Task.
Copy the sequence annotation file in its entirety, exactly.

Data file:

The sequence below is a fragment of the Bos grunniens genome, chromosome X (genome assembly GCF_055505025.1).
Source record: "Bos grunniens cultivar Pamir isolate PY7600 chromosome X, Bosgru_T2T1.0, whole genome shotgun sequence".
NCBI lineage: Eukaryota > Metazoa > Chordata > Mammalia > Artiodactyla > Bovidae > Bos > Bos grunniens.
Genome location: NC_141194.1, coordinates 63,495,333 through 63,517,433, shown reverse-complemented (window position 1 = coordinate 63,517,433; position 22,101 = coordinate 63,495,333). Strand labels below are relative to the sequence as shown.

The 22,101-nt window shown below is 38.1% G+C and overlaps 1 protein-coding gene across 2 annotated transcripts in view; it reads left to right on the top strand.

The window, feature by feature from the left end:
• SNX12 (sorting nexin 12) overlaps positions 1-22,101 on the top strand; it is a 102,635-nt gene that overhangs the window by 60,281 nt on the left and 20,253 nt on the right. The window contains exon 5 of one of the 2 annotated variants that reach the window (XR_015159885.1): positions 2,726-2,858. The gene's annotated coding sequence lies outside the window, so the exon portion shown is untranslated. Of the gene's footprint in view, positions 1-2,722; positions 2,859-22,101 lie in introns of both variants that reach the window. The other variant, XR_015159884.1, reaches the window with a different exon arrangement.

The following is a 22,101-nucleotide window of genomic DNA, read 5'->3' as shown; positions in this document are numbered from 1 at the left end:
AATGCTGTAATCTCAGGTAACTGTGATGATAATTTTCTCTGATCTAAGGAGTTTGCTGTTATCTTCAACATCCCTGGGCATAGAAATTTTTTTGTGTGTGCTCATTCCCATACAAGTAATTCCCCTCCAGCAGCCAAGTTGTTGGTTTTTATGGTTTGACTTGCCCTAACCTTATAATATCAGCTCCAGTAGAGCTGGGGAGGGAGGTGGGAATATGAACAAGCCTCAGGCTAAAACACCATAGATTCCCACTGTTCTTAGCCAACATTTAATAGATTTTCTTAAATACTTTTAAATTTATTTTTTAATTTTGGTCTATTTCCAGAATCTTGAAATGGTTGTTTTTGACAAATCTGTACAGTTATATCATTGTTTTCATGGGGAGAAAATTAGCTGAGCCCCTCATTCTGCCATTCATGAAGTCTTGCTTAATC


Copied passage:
The sequence below is a fragment of the Bos grunniens genome, chromosome X (genome assembly GCF_055505025.1).
Source record: "Bos grunniens cultivar Pamir isolate PY7600 chromosome X, Bosgru_T2T1.0, whole genome shotgun sequence".
NCBI lineage: Eukaryota > Metazoa > Chordata > Mammalia > Artiodactyla > Bovidae > Bos > Bos grunniens.
Genome location: NC_141194.1, coordinates 63,495,333 through 63,517,433, shown reverse-complemented (window position 1 = coordinate 63,517,433; position 22,101 = coordinate 63,495,333). Strand labels below are relative to the sequence as shown.

The 22,101-nt window shown below is 38.1% G+C and overlaps 1 protein-coding gene across 2 annotated transcripts in view; it reads left to right on the top strand.

The window, feature by feature from the left end:
• SNX12 (sorting nexin 12) overlaps positions 1-22,101 on the top strand; it is a 102,635-nt gene that overhangs the window by 60,281 nt on the left and 20,253 nt on the right. The window contains exon 5 of one of the 2 annotated variants that reach the window (XR_015159885.1): positions 2,726-2,858. The gene's annotated coding sequence lies outside the window, so the exon portion shown is untranslated. Of the gene's footprint in view, positions 1-2,722; positions 2,859-22,101 lie in introns of both variants that reach the window. The other variant, XR_015159884.1, reaches the window with a different exon arrangement.

The following is a 22,101-nucleotide window of genomic DNA, read 5'->3' as shown; positions in this document are numbered from 1 at the left end:
AATGCTGTAATCTCAGGTAACTGTGATGATAATTTTCTCTGATCTAAGGAGTTTGCTGTTATCTTCAACATCCCTGGGCATAGAAATTTTTTTGTGTGTGCTCATTCCCATACAAGTAATTCCCCTCCAGCAGCCAAGTTGTTGGTTTTTATGGTTTGACTTGCCCTAACCTTATAATATCAGCTCCAGTAGAGCTGGGGAGGGAGGTGGGAATATGAACAAGCCTCAGGCTAAAACACCATAGATTCCCACTGTTCTTAGCCAACATTTAATAGATTTTCTTAAATACTTTTAAATTTATTTTTTAATTTTGGTCTATTTCCAGAATCTTGAAATGGTTGTTTTTGACAAATCTGTACAGTTATATCATTGTTTTCATGGGGAGAAAATTAGCTGAGCCCCTCATTCTGCCATTCATGAAGTCTTGCTTAATC